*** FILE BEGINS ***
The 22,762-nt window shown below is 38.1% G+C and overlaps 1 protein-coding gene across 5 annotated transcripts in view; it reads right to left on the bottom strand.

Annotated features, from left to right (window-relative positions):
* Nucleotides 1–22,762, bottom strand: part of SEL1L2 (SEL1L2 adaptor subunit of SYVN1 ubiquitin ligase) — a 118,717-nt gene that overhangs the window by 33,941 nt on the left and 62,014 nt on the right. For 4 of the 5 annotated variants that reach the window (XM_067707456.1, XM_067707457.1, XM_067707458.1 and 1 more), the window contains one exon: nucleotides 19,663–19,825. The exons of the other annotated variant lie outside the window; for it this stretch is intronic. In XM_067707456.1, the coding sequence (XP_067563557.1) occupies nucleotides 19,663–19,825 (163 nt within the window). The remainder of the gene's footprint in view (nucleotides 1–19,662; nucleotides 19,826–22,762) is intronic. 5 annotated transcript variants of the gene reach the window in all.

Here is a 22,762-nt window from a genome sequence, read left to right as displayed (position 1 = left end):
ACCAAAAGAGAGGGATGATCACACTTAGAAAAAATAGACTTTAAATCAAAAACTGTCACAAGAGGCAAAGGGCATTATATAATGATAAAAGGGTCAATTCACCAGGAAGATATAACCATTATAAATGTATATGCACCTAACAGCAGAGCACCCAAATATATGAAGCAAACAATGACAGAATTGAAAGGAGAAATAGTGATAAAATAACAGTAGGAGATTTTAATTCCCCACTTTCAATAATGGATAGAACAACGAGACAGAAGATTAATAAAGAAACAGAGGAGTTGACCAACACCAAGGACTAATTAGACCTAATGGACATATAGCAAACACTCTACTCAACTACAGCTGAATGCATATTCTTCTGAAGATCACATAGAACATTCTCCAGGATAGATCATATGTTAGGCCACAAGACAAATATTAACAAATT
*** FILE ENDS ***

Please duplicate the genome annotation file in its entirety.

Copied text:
The 22,762-nt window shown below is 38.1% G+C and overlaps 1 protein-coding gene across 5 annotated transcripts in view; it reads right to left on the bottom strand.

Annotated features, from left to right (window-relative positions):
* Nucleotides 1–22,762, bottom strand: part of SEL1L2 (SEL1L2 adaptor subunit of SYVN1 ubiquitin ligase) — a 118,717-nt gene that overhangs the window by 33,941 nt on the left and 62,014 nt on the right. For 4 of the 5 annotated variants that reach the window (XM_067707456.1, XM_067707457.1, XM_067707458.1 and 1 more), the window contains one exon: nucleotides 19,663–19,825. The exons of the other annotated variant lie outside the window; for it this stretch is intronic. In XM_067707456.1, the coding sequence (XP_067563557.1) occupies nucleotides 19,663–19,825 (163 nt within the window). The remainder of the gene's footprint in view (nucleotides 1–19,662; nucleotides 19,826–22,762) is intronic. 5 annotated transcript variants of the gene reach the window in all.

Here is a 22,762-nt window from a genome sequence, read left to right as displayed (position 1 = left end):
ACCAAAAGAGAGGGATGATCACACTTAGAAAAAATAGACTTTAAATCAAAAACTGTCACAAGAGGCAAAGGGCATTATATAATGATAAAAGGGTCAATTCACCAGGAAGATATAACCATTATAAATGTATATGCACCTAACAGCAGAGCACCCAAATATATGAAGCAAACAATGACAGAATTGAAAGGAGAAATAGTGATAAAATAACAGTAGGAGATTTTAATTCCCCACTTTCAATAATGGATAGAACAACGAGACAGAAGATTAATAAAGAAACAGAGGAGTTGACCAACACCAAGGACTAATTAGACCTAATGGACATATAGCAAACACTCTACTCAACTACAGCTGAATGCATATTCTTCTGAAGATCACATAGAACATTCTCCAGGATAGATCATATGTTAGGCCACAAGACAAATATTAACAAATT